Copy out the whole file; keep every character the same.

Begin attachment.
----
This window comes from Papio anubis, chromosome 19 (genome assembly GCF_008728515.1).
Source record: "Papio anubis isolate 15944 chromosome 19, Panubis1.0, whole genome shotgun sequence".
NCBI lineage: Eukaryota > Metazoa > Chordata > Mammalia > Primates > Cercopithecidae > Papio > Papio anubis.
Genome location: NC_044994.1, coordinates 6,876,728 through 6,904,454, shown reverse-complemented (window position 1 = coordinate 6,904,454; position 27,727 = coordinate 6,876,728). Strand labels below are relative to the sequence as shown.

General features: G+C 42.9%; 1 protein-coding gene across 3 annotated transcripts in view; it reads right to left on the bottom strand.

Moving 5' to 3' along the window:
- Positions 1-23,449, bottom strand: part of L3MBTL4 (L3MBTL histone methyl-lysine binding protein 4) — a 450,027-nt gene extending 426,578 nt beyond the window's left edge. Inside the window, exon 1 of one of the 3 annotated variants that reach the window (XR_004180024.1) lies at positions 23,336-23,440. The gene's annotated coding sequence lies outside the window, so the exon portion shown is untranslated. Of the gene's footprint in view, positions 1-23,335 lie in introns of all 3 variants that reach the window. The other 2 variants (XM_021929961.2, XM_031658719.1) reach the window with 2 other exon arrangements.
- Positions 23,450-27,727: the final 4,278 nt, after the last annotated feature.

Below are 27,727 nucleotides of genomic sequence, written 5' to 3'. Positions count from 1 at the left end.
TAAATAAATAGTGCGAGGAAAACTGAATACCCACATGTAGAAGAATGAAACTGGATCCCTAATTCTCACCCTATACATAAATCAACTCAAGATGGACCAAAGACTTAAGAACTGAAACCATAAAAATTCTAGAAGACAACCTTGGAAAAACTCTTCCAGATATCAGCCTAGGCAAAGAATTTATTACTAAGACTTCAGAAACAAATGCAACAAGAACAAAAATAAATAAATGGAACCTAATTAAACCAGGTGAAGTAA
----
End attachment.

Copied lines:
This window comes from Papio anubis, chromosome 19 (genome assembly GCF_008728515.1).
Source record: "Papio anubis isolate 15944 chromosome 19, Panubis1.0, whole genome shotgun sequence".
NCBI lineage: Eukaryota > Metazoa > Chordata > Mammalia > Primates > Cercopithecidae > Papio > Papio anubis.
Genome location: NC_044994.1, coordinates 6,876,728 through 6,904,454, shown reverse-complemented (window position 1 = coordinate 6,904,454; position 27,727 = coordinate 6,876,728). Strand labels below are relative to the sequence as shown.

General features: G+C 42.9%; 1 protein-coding gene across 3 annotated transcripts in view; it reads right to left on the bottom strand.

Moving 5' to 3' along the window:
- Positions 1-23,449, bottom strand: part of L3MBTL4 (L3MBTL histone methyl-lysine binding protein 4) — a 450,027-nt gene extending 426,578 nt beyond the window's left edge. Inside the window, exon 1 of one of the 3 annotated variants that reach the window (XR_004180024.1) lies at positions 23,336-23,440. The gene's annotated coding sequence lies outside the window, so the exon portion shown is untranslated. Of the gene's footprint in view, positions 1-23,335 lie in introns of all 3 variants that reach the window. The other 2 variants (XM_021929961.2, XM_031658719.1) reach the window with 2 other exon arrangements.
- Positions 23,450-27,727: the final 4,278 nt, after the last annotated feature.

Below are 27,727 nucleotides of genomic sequence, written 5' to 3'. Positions count from 1 at the left end.
TAAATAAATAGTGCGAGGAAAACTGAATACCCACATGTAGAAGAATGAAACTGGATCCCTAATTCTCACCCTATACATAAATCAACTCAAGATGGACCAAAGACTTAAGAACTGAAACCATAAAAATTCTAGAAGACAACCTTGGAAAAACTCTTCCAGATATCAGCCTAGGCAAAGAATTTATTACTAAGACTTCAGAAACAAATGCAACAAGAACAAAAATAAATAAATGGAACCTAATTAAACCAGGTGAAGTAA